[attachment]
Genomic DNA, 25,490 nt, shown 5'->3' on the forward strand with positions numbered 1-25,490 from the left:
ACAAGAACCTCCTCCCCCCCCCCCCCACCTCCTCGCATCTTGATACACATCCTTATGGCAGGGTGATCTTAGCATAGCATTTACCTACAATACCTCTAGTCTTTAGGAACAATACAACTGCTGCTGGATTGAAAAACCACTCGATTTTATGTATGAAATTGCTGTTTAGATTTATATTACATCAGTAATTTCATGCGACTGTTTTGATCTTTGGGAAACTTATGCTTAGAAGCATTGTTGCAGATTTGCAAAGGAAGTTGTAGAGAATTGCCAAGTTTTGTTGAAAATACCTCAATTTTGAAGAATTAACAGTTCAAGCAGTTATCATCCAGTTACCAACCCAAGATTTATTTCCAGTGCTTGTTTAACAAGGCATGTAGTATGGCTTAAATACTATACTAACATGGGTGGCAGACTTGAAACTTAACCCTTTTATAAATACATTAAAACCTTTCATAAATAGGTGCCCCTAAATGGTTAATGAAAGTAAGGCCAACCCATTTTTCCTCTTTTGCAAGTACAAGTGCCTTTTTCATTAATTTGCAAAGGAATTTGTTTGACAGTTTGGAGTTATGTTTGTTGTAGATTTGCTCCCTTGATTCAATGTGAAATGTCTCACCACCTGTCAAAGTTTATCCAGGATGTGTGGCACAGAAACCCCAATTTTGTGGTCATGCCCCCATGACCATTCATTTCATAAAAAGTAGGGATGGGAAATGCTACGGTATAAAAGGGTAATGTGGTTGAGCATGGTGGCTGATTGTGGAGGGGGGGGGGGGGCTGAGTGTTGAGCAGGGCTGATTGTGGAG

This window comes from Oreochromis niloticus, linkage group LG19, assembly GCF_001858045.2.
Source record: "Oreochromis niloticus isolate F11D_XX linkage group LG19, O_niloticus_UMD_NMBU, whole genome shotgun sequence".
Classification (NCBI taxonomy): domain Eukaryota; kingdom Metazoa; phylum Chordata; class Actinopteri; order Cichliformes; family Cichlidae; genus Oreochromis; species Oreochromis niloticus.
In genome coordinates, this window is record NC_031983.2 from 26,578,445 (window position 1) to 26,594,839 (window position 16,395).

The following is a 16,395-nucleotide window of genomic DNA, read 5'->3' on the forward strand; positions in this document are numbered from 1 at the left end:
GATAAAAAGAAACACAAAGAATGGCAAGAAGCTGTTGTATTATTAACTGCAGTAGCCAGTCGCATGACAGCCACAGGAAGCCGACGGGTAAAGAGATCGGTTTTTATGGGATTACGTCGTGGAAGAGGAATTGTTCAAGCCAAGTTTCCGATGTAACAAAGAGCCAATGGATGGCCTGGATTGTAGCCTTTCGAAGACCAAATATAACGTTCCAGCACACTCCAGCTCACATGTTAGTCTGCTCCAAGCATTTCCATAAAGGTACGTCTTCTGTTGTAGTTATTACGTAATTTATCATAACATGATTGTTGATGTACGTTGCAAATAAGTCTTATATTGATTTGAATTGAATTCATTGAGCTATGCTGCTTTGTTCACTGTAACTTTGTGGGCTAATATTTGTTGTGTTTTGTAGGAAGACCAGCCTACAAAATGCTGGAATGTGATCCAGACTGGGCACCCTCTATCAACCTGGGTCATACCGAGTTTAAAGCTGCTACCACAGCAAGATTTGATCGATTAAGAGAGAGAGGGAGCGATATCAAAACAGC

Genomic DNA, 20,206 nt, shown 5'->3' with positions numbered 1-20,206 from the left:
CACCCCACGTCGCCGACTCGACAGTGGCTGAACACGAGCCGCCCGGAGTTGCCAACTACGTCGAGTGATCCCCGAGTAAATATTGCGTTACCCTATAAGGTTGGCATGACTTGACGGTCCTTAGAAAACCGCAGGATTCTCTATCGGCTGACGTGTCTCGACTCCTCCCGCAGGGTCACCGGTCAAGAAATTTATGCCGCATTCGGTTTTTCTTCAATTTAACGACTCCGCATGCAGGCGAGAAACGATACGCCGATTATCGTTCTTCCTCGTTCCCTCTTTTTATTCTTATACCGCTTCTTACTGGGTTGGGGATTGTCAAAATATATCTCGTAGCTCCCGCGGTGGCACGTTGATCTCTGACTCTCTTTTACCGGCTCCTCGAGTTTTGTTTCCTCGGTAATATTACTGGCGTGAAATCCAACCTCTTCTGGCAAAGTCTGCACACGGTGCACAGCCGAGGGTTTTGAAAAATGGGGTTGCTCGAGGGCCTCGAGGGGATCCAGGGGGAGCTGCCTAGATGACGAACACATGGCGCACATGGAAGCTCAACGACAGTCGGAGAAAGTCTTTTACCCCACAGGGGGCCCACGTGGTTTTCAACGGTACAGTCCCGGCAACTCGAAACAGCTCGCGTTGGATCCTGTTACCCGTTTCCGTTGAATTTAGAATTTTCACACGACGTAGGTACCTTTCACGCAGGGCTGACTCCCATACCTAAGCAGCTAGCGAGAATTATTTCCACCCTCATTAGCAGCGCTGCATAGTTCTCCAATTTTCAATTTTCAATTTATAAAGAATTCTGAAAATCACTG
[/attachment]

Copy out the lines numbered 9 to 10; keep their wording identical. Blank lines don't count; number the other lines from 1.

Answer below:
Genomic DNA, 20,206 nt, shown 5'->3' with positions numbered 1-20,206 from the left:
CACCCCACGTCGCCGACTCGACAGTGGCTGAACACGAGCCGCCCGGAGTTGCCAACTACGTCGAGTGATCCCCGAGTAAATATTGCGTTACCCTATAAGGTTGGCATGACTTGACGGTCCTTAGAAAACCGCAGGATTCTCTATCGGCTGACGTGTCTCGACTCCTCCCGCAGGGTCACCGGTCAAGAAATTTATGCCGCATTCGGTTTTTCTTCAATTTAACGACTCCGCATGCAGGCGAGAAACGATACGCCGATTATCGTTCTTCCTCGTTCCCTCTTTTTATTCTTATACCGCTTCTTACTGGGTTGGGGATTGTCAAAATATATCTCGTAGCTCCCGCGGTGGCACGTTGATCTCTGACTCTCTTTTACCGGCTCCTCGAGTTTTGTTTCCTCGGTAATATTACTGGCGTGAAATCCAACCTCTTCTGGCAAAGTCTGCACACGGTGCACAGCCGAGGGTTTTGAAAAATGGGGTTGCTCGAGGGCCTCGAGGGGATCCAGGGGGAGCTGCCTAGATGACGAACACATGGCGCACATGGAAGCTCAACGACAGTCGGAGAAAGTCTTTTACCCCACAGGGGGCCCACGTGGTTTTCAACGGTACAGTCCCGGCAACTCGAAACAGCTCGCGTTGGATCCTGTTACCCGTTTCCGTTGAATTTAGAATTTTCACACGACGTAGGTACCTTTCACGCAGGGCTGACTCCCATACCTAAGCAGCTAGCGAGAATTATTTCCACCCTCATTAGCAGCGCTGCATAGTTCTCCAATTTTCAATTTTCAATTTATAAAGAATTCTGAAAATCACTG